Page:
4. Ground Level. I was just in Buenos Aires photographing tango dancers in the quaint La Boca neighborhood. The dancers were doing static poses against some colorful buildings, and I was shooting every angle I could imagine. Then I took a moment to really look at the scene and see what I was missing, and it dawned on me how beautiful the cobble streets were. Down I went onto the street, and instantly the image took on a whole new look. The cobbles made the perfect foreground leading up to the dancers. Going ground level can go even further—even below ground. A great trick in sand, snow or soft dirt is to dig a small hole so you can shoot up at a subject moving at the edge of your small pit.
5. Underwater. Today, there are more options than ever to shoot underwater, including inexpensive underwater point-and-shoots, waterproof camera bags and expensive underwater housings designed for SLRs. My favorite technique is using an underwater housing for my D200 with a fisheye lens attached. This allows me to shoot at the surface, with half the frame above water and half the frame below water. Choose a shallow area with a reflective bottom like sand. Shoot at midday so the sun penetrates the water and reflects off the bottom, eliminating contrast between underwater and above water. Over/under images require special gear and the right conditions, but this perspective is worth the effort.
6. Ladder. Similar to the boom arm mentioned earlier, a small step ladder can make the difference in getting a unique angle. The advantage to a small ladder is that you can compose the shot the way you like as you look through the viewfinder (unlike a camera attached on a boom arm). I always carry a small step ladder with me on shoots. Just getting a few feet higher can open up the middle ground of your shot and create a much more interesting perspective.
Nikon 8008s, AF Fisheye-NIKKOR 16mm ƒ/2.8D, Aquatica underwater housing
7. Helmet Cam. Okay, I’ll admit this technique isn’t for everyone, and it’s sure to draw some funny looks from people you pass. Here’s how I built my head cam. I found an old climbing helmet, drilled a 3?8-inch hole in the front and mounted a small tripod head to a bolt placed through the hole. Next, I attached my camera with fisheye lens to the tripod head on the helmet. Then I attached a standard cable release or wireless remote to the camera to trigger the shutter.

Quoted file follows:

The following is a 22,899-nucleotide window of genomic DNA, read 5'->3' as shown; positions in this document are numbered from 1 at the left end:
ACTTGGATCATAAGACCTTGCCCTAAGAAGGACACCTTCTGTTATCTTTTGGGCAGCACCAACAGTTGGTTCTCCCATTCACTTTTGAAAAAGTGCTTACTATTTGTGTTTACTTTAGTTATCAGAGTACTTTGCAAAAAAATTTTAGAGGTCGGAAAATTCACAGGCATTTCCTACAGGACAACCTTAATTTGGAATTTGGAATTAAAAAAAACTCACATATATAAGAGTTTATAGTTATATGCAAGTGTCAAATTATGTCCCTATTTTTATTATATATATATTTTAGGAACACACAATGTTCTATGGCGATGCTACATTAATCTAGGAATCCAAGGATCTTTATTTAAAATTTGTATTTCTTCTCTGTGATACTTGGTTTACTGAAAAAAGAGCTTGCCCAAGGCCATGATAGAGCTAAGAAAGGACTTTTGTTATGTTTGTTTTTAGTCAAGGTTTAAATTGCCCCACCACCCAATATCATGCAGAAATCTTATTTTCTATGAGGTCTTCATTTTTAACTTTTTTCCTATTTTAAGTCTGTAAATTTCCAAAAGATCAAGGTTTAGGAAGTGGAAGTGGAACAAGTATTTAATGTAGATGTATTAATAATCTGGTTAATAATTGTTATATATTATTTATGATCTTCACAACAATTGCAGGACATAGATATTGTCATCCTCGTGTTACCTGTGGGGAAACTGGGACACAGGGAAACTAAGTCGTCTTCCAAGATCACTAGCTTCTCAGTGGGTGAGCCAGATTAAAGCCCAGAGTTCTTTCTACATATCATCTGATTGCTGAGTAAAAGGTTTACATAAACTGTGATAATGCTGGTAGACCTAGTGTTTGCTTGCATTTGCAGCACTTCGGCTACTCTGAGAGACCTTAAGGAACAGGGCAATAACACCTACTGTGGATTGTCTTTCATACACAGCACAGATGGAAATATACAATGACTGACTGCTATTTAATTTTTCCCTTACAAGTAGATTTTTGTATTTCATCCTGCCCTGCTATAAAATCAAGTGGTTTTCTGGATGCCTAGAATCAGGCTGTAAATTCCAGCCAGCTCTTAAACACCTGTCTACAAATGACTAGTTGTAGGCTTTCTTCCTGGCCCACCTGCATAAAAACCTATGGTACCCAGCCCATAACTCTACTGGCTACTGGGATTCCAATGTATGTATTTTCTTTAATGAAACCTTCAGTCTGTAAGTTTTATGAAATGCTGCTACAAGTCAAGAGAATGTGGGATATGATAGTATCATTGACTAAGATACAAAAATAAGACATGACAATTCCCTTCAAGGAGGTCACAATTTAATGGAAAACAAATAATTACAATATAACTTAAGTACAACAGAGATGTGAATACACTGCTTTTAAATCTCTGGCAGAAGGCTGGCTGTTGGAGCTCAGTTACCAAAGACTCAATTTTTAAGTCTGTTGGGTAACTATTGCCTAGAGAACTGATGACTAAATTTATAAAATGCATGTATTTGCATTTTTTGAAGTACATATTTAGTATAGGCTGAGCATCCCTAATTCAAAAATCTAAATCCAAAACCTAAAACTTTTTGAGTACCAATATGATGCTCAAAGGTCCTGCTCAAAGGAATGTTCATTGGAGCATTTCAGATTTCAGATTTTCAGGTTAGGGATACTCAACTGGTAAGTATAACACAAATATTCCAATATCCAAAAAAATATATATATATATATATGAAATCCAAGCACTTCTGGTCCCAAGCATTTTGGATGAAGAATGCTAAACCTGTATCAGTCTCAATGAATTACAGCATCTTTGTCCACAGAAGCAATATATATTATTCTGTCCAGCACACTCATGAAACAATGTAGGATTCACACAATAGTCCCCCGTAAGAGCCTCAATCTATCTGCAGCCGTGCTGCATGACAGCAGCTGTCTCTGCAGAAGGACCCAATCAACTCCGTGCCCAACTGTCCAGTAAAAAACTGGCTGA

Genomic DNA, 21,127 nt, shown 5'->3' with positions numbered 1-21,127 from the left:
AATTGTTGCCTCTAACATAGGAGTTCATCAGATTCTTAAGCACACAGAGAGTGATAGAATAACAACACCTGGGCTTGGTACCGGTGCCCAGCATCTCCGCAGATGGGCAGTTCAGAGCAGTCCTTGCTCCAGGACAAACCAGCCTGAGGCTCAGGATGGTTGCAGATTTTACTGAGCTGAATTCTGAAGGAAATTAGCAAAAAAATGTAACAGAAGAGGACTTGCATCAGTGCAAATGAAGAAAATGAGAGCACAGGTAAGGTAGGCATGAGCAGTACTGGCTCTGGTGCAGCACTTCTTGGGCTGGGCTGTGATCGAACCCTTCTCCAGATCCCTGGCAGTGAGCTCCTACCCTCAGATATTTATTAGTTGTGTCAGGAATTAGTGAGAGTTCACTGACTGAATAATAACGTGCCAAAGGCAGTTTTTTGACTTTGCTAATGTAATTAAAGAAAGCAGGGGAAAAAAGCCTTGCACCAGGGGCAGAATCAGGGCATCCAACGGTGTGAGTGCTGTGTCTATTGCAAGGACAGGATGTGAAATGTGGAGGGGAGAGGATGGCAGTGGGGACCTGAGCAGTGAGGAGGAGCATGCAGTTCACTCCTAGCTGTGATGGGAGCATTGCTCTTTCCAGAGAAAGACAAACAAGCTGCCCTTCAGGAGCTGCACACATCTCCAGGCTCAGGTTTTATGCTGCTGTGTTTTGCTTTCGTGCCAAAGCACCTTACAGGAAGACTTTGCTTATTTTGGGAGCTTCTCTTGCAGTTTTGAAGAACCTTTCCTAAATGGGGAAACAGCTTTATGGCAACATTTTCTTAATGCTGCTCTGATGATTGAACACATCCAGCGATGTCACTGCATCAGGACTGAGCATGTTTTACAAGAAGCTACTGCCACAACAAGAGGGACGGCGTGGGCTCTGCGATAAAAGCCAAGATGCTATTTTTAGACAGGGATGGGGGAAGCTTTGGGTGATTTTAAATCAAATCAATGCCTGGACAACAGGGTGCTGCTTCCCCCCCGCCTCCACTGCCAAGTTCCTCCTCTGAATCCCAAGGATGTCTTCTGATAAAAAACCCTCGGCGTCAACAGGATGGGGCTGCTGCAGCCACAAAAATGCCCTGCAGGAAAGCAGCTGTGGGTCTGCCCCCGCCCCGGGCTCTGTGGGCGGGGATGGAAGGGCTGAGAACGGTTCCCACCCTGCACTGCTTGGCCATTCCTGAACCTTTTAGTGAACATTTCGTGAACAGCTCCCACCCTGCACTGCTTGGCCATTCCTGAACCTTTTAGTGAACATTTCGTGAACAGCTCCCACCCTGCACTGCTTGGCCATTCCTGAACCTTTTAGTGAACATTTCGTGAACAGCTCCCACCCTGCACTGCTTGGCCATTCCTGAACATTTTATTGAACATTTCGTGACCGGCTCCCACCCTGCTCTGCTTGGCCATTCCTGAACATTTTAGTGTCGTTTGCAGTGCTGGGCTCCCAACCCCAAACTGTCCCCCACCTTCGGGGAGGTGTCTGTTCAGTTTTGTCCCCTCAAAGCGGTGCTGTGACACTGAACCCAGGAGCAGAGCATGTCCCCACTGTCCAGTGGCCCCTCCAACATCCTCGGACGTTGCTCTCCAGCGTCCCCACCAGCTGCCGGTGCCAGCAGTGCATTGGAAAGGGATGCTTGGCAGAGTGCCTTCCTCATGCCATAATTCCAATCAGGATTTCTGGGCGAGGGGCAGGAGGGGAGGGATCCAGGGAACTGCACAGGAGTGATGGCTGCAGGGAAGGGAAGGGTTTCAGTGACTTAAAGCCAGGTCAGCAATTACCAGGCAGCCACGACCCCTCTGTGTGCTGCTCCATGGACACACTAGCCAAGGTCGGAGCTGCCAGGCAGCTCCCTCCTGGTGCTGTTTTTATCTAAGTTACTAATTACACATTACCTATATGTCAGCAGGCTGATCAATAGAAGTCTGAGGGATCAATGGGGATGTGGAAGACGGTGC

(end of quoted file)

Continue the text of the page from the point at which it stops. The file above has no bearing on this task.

Now comes the fun part. Imagine all the activities you like to do, except now you’ll be photographing them via your helmet cam. I’ve tried out my helmet cam sea kayaking, running, mountain biking, skiing, snowshoeing, ice climbing—you can do just about any activity wearing your helmet cam. There are specific helmet cams for sale on the market (which are perhaps more comfortable), but I wanted something that I could use with my existing camera equipment.
8. High Contrast. Contrast can be a negative aspect of an image, but it also can be a real bonus. Photography is all about light, and recognizing unique lighting situations can distinguish your image from the rest. I search out scenes that will create warm light on shadowed backgrounds and photograph these scenes when the contrast is the strongest. Once I was photographing rock climbers on a pinnacle above Tucson, Ariz. The spire looked great even at midday, but I realized at sunrise the spire would be bathed in warm sunlight and the background would be in full shade. After promising to take my climbing partners out to breakfast, I convinced them to arrive before sunrise at the spire. Just after the sun hit the rock, my friend started climbing. She literally jumped out of the scene! She was on the edge of the rock in sun, with a black background behind her. After an hour, the daylight filled in the background hillside, and the effect was gone.